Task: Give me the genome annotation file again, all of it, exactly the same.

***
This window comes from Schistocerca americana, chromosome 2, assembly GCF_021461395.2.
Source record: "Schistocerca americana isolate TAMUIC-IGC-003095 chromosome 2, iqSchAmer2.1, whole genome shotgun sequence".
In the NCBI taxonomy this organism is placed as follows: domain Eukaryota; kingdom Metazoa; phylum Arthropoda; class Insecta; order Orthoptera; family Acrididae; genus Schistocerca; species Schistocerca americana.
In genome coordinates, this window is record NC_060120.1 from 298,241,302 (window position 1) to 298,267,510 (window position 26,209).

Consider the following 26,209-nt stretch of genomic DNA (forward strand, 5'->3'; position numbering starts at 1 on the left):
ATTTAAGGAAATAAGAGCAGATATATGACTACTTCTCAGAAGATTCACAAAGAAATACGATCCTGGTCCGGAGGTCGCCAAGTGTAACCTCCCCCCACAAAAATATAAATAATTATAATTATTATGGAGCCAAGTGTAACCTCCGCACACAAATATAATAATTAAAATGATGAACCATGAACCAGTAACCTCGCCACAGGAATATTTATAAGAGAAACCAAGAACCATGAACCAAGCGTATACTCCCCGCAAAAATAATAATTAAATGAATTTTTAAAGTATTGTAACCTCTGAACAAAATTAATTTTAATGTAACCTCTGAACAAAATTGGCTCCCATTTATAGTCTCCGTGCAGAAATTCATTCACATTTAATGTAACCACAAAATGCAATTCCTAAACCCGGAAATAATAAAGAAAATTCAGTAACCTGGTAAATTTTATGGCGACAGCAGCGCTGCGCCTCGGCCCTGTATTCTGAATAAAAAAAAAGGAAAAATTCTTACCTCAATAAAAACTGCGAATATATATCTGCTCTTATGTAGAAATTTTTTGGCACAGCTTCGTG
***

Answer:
This window comes from Schistocerca americana, chromosome 2, assembly GCF_021461395.2.
Source record: "Schistocerca americana isolate TAMUIC-IGC-003095 chromosome 2, iqSchAmer2.1, whole genome shotgun sequence".
In the NCBI taxonomy this organism is placed as follows: domain Eukaryota; kingdom Metazoa; phylum Arthropoda; class Insecta; order Orthoptera; family Acrididae; genus Schistocerca; species Schistocerca americana.
In genome coordinates, this window is record NC_060120.1 from 298,241,302 (window position 1) to 298,267,510 (window position 26,209).

Consider the following 26,209-nt stretch of genomic DNA (forward strand, 5'->3'; position numbering starts at 1 on the left):
ATTTAAGGAAATAAGAGCAGATATATGACTACTTCTCAGAAGATTCACAAAGAAATACGATCCTGGTCCGGAGGTCGCCAAGTGTAACCTCCCCCCACAAAAATATAAATAATTATAATTATTATGGAGCCAAGTGTAACCTCCGCACACAAATATAATAATTAAAATGATGAACCATGAACCAGTAACCTCGCCACAGGAATATTTATAAGAGAAACCAAGAACCATGAACCAAGCGTATACTCCCCGCAAAAATAATAATTAAATGAATTTTTAAAGTATTGTAACCTCTGAACAAAATTAATTTTAATGTAACCTCTGAACAAAATTGGCTCCCATTTATAGTCTCCGTGCAGAAATTCATTCACATTTAATGTAACCACAAAATGCAATTCCTAAACCCGGAAATAATAAAGAAAATTCAGTAACCTGGTAAATTTTATGGCGACAGCAGCGCTGCGCCTCGGCCCTGTATTCTGAATAAAAAAAAAGGAAAAATTCTTACCTCAATAAAAACTGCGAATATATATCTGCTCTTATGTAGAAATTTTTTGGCACAGCTTCGTG